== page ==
Just over two weeks ago, Prince Harry and Meghan announced that they have paid back public money spent renovating their UK home Frogmore Cottage. And now it has emerged that the lump-sum also covers commercial rent that they must now pay on the Windsor property as their private home.
A senior palace source said yesterday that the Duke and Duchess of Sussex have made a “substantial contribution to the Sovereign Grant that covers refurbishment and rental obligations for Frogmore Cottage.” The exact amount has not been disclosed and will not be disclosed until reporting at the end of this financial year. But the lump-sum exceeds the £2.4 million cited so far as public expenditure on the cottage, and means that their rental on the property is covered for an unspecified period of time.
It was Harry and Meghan’s wish to pay back the public money spent on the structural renovations of the cottage once they decided to step back as senior working royals less than two years after their wedding. They were not obliged to return the £2.4 million of public funds. But the fact that it was spent with the expectation that Frogmore Cottage would be their long-term residence while they carried out royal duties meant that the cost became a thorny issue when they quit public life so soon.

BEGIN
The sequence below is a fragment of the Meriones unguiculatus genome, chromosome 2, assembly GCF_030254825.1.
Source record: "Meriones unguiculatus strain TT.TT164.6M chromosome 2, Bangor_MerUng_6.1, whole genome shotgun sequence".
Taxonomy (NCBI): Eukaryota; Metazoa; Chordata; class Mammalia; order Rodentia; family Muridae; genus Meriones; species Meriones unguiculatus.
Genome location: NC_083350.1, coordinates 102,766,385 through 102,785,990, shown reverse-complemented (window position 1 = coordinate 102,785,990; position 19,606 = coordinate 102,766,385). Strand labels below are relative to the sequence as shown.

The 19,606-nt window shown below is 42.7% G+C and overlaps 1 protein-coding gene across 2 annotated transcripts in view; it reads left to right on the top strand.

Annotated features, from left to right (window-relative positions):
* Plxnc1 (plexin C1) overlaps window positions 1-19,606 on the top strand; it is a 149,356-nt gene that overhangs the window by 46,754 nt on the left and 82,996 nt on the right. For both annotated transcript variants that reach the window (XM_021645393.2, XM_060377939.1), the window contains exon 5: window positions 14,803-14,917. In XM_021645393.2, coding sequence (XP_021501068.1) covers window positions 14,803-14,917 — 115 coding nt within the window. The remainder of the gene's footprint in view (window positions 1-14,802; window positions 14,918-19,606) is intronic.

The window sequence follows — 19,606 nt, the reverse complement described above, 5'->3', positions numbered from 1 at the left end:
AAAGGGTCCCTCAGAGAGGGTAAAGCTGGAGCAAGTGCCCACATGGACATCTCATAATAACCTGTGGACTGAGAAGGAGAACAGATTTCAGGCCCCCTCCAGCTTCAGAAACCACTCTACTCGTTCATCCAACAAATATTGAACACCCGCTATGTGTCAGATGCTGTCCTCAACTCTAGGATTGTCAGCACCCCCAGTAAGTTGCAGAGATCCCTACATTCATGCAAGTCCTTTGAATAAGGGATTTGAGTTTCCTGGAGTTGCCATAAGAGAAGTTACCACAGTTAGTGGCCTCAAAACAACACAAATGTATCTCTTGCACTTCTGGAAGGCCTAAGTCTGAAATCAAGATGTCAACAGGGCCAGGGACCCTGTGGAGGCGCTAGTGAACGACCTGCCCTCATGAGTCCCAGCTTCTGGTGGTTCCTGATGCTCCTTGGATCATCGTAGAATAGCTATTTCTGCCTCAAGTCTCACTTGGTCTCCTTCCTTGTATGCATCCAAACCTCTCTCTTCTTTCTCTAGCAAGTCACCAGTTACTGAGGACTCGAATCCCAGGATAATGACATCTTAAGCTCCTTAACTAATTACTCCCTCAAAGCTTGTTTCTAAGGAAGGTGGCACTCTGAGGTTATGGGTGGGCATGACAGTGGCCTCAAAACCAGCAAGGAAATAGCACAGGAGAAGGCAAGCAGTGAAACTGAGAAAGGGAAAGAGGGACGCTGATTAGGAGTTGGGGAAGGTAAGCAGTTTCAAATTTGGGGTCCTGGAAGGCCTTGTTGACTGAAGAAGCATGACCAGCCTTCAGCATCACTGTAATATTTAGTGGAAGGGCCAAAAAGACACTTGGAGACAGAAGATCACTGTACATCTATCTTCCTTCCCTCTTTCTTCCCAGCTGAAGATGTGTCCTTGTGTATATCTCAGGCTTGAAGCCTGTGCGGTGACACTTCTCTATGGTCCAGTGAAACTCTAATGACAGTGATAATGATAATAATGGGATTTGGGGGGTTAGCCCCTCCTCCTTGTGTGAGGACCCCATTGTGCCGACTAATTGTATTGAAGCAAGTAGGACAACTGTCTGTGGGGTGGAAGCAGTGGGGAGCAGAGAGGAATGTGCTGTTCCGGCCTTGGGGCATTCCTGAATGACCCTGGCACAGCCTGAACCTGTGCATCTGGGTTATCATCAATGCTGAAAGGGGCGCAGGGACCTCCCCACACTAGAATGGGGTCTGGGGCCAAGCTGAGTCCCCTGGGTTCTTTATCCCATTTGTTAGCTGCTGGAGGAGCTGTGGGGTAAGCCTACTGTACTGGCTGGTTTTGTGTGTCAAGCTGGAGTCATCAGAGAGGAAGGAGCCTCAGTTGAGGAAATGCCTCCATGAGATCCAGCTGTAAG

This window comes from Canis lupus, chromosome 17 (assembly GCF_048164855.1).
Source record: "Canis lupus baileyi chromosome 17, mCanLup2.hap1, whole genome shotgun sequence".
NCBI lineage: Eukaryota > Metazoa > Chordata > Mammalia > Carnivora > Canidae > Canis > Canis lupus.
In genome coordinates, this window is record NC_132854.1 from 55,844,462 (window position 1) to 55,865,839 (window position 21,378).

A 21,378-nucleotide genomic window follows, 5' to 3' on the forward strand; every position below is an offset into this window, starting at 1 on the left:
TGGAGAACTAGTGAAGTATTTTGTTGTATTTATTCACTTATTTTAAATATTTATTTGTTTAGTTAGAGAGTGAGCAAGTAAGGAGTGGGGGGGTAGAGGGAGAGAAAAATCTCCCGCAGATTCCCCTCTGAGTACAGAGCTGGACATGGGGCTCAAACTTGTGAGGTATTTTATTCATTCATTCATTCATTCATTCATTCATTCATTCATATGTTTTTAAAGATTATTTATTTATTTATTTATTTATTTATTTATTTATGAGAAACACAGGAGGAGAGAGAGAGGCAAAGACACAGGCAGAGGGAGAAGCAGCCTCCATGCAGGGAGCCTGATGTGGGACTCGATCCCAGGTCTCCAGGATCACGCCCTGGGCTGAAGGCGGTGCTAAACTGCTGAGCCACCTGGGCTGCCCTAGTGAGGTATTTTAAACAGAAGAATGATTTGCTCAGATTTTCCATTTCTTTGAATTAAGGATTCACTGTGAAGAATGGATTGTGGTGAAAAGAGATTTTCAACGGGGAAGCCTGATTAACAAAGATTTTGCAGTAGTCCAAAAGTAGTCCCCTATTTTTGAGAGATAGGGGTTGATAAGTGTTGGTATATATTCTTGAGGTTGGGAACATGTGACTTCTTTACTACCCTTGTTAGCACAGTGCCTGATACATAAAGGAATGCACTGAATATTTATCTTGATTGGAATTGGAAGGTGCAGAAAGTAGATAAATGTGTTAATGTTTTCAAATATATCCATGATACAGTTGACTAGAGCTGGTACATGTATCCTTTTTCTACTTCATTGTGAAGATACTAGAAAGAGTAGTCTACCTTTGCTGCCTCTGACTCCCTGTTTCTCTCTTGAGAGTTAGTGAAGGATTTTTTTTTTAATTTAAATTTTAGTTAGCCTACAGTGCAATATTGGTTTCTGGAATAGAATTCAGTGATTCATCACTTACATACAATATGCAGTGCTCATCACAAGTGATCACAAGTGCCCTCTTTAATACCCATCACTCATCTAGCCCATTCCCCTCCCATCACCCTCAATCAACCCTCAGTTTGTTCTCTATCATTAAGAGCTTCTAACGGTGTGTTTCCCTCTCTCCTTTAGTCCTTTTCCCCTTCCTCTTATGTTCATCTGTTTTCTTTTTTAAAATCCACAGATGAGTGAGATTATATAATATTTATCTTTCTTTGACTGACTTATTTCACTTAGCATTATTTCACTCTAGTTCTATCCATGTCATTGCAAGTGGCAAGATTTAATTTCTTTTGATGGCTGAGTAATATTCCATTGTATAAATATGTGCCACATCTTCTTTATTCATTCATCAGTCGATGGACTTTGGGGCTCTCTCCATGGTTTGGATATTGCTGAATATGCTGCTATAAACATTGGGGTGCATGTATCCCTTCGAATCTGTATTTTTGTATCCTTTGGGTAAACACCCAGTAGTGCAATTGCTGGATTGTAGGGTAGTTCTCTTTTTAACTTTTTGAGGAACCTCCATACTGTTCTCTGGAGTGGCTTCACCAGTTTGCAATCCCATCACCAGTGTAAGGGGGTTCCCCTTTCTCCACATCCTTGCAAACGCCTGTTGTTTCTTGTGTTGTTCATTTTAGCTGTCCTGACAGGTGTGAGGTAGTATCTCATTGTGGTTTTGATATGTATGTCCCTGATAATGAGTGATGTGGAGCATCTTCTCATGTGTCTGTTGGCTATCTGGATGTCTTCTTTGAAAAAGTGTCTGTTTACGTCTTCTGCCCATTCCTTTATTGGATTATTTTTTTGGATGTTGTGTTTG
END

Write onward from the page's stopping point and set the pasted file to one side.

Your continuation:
An arrangement was originally put in place for them to return the money in installments while paying rent; however, not long after it was announced that they had signed a multi-year production deal with Netflix, the couple made a statement saying they had made a lump-sum payment to the Sovereign Grant in connection to Frogmore.
A royal source said yesterday that exactly how the payment will show up in the royal accounts next year is yet to be determined and must be “subject to independent scrutiny by the National Audit Office.” The amount of rent the couple is paying is private and will not be disclosed, but a source said that the household has “consulted with independent property professionals to establish the level of rent that would be payable on Frogmore Cottage as their private residence.”
The information came to light as the royal household opened its accounting books to show how it spent public money in the financial year from April 2019 to March 2020. The Queen received £82.4 million in the financial year covering April 2019 to March 2020, £33 million for the ongoing reservicing of Buckingham Palace and £49.4 million to meet official royal expenditure.
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